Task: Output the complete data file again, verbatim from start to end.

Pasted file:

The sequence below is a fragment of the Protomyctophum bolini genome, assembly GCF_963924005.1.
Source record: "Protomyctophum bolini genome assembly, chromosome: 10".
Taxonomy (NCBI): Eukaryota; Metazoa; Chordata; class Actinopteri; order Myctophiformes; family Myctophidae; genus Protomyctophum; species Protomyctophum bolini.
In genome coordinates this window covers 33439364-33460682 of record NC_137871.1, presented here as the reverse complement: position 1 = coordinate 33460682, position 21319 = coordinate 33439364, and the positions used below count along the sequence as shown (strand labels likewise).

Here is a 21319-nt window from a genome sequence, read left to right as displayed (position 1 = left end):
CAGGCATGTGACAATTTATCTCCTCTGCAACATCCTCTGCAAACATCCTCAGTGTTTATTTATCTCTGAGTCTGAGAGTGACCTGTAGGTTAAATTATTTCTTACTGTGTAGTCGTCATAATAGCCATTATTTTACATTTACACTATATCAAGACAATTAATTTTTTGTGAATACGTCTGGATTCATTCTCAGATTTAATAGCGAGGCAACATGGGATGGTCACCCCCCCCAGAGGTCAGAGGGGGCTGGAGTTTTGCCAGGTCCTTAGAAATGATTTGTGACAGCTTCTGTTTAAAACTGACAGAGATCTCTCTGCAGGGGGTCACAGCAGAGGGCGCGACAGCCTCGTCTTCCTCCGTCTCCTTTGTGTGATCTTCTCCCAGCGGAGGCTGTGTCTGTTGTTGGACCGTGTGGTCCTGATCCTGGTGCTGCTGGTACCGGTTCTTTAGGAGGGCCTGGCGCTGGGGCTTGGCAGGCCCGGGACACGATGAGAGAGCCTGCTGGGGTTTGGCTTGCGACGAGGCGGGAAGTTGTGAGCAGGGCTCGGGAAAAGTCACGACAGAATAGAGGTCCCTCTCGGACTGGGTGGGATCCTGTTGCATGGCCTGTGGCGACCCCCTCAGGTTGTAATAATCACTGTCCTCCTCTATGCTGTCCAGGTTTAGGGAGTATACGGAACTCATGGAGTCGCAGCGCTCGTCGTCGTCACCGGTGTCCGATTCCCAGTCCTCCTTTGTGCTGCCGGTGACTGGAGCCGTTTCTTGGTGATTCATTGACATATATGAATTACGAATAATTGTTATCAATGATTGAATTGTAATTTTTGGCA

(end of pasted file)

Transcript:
The sequence below is a fragment of the Protomyctophum bolini genome, assembly GCF_963924005.1.
Source record: "Protomyctophum bolini genome assembly, chromosome: 10".
Taxonomy (NCBI): Eukaryota; Metazoa; Chordata; class Actinopteri; order Myctophiformes; family Myctophidae; genus Protomyctophum; species Protomyctophum bolini.
In genome coordinates this window covers 33439364-33460682 of record NC_137871.1, presented here as the reverse complement: position 1 = coordinate 33460682, position 21319 = coordinate 33439364, and the positions used below count along the sequence as shown (strand labels likewise).

Here is a 21319-nt window from a genome sequence, read left to right as displayed (position 1 = left end):
CAGGCATGTGACAATTTATCTCCTCTGCAACATCCTCTGCAAACATCCTCAGTGTTTATTTATCTCTGAGTCTGAGAGTGACCTGTAGGTTAAATTATTTCTTACTGTGTAGTCGTCATAATAGCCATTATTTTACATTTACACTATATCAAGACAATTAATTTTTTGTGAATACGTCTGGATTCATTCTCAGATTTAATAGCGAGGCAACATGGGATGGTCACCCCCCCCAGAGGTCAGAGGGGGCTGGAGTTTTGCCAGGTCCTTAGAAATGATTTGTGACAGCTTCTGTTTAAAACTGACAGAGATCTCTCTGCAGGGGGTCACAGCAGAGGGCGCGACAGCCTCGTCTTCCTCCGTCTCCTTTGTGTGATCTTCTCCCAGCGGAGGCTGTGTCTGTTGTTGGACCGTGTGGTCCTGATCCTGGTGCTGCTGGTACCGGTTCTTTAGGAGGGCCTGGCGCTGGGGCTTGGCAGGCCCGGGACACGATGAGAGAGCCTGCTGGGGTTTGGCTTGCGACGAGGCGGGAAGTTGTGAGCAGGGCTCGGGAAAAGTCACGACAGAATAGAGGTCCCTCTCGGACTGGGTGGGATCCTGTTGCATGGCCTGTGGCGACCCCCTCAGGTTGTAATAATCACTGTCCTCCTCTATGCTGTCCAGGTTTAGGGAGTATACGGAACTCATGGAGTCGCAGCGCTCGTCGTCGTCACCGGTGTCCGATTCCCAGTCCTCCTTTGTGCTGCCGGTGACTGGAGCCGTTTCTTGGTGATTCATTGACATATATGAATTACGAATAATTGTTATCAATGATTGAATTGTAATTTTTGGCA